Imani Nakpangi, Canada's first convicted child trafficker, forced two young girls, aged 15 and 18, into prostitution for a 26 month period. He sold them at a rate of $200 for 30 minutes, and $300 for an hour and is estimated to have made over $400,000. He kept them under control through the use of violence, threats and intimidation, including threatening the safety of their family members if they attempted to get away. Nakpangi pled guilty to two counts of human trafficking related charges, and while the presiding Judge called his actions "egregious to the extreme" he sentenced Nakpangi to just 5 years in jail - minus 13 months for time served, the remaining sentence came to 47 months.
In the United States, child traffickers are sentenced to a mandatory minimum term of imprisonment of 15 years if the victim was under age 14 at the time of the offence, and a mandatory minimum term of imprisonment of 10 years if the victim was between 14 and 18 years old at the time of the offence.
The effectiveness of mandatory minimum sentences for criminal offences is a contested issue. There is evidence that they fail as a deterrent mechanism and do more harm than good in the long run by minimizing the possibility of meaningful rehabilitation of the offender. (see video link specifically addressing drug offences) That said, they can also be used to reflect the seriousness of the offence and society's abhorrence and complete intolerance for the specific type of criminal activity: to denounce, and to ensure that the punishment is appropriate to the gravity of the offence.
The Canadian Conservative government is once again proposing legislative changes that would impose mandatory minimum sentences - for certain serious drug offences. The proposed legislative change has received vocal support from Justice Minister Rob Nicholson and has been commented on by the federal Justice Department. A Private Member's Bill calling for mandatory minimum sentences has also recently been proposed - but this one would impose a mandatory minimum sentence of five years in jail for criminals convicted of the offence of trafficking children for sexual or labour exploitation. See this link for an in depth discussion of Bill C-268. Let me recap that for you: drug offences necessitate swift government action to impose mandatory minimum sentences, and child trafficking does not.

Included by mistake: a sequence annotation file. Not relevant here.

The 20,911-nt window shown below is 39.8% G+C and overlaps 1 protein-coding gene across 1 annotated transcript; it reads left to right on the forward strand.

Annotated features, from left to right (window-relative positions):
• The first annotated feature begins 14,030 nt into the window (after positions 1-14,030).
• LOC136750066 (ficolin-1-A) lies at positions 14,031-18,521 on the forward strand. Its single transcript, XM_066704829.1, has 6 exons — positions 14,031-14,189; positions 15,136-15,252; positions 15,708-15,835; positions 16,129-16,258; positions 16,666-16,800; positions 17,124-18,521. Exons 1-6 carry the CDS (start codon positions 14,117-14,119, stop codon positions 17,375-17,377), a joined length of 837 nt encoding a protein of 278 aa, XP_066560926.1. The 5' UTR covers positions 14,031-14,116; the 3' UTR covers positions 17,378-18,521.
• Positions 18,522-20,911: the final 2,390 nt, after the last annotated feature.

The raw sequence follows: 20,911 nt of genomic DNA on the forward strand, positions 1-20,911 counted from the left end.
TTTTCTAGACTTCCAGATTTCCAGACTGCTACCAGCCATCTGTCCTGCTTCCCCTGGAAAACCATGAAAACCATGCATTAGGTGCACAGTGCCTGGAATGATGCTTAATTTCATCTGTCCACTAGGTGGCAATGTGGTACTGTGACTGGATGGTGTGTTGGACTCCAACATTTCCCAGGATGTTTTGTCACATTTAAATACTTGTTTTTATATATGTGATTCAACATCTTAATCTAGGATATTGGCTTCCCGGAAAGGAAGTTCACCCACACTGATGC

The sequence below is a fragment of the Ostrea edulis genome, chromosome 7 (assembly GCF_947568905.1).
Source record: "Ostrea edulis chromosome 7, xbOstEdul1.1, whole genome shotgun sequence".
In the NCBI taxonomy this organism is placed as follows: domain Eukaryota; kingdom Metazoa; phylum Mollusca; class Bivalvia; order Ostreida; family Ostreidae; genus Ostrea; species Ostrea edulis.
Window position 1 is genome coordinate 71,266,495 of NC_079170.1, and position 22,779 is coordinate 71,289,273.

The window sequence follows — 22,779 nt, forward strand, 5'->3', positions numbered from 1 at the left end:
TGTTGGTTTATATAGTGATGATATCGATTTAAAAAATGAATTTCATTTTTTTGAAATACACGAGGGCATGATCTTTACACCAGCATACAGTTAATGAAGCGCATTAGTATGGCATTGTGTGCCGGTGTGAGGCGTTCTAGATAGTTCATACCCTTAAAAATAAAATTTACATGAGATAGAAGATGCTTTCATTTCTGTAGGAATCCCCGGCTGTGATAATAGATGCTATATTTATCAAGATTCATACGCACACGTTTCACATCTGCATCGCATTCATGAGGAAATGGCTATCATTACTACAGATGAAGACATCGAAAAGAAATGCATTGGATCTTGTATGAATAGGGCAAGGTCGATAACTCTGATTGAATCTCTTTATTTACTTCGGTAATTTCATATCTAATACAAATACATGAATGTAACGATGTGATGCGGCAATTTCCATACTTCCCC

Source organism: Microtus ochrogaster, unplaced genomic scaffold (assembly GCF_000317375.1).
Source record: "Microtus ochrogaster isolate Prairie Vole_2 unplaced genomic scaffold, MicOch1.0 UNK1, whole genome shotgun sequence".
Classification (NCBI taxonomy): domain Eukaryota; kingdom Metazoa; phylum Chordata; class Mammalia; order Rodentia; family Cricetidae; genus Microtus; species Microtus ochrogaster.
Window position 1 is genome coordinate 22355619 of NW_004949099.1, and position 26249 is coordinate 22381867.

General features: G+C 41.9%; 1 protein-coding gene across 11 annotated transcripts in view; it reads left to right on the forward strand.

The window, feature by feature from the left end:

I don't intend to comment on the merits of the proposed sentencing changes for drug offences, nor would I diminish the tragedy of the recent widespread violence in Vancouver - allegedly a result of a gang war over control of the lucrative drug trade. I simply want to vocalize the concern that a crime as heinous as trafficking in children is not receiving the same attention or decisive government action.
Child trafficking is less visible and receives less media attention than issues around drug related offences. But child trafficking is a violation of the most basic human rights of the most vulnerable members of our society. I cannot imagine a crime for which a mandatory minimum sentence, reflecting the Canadian public's complete intolerance and collective denunciation, would be more appropriate.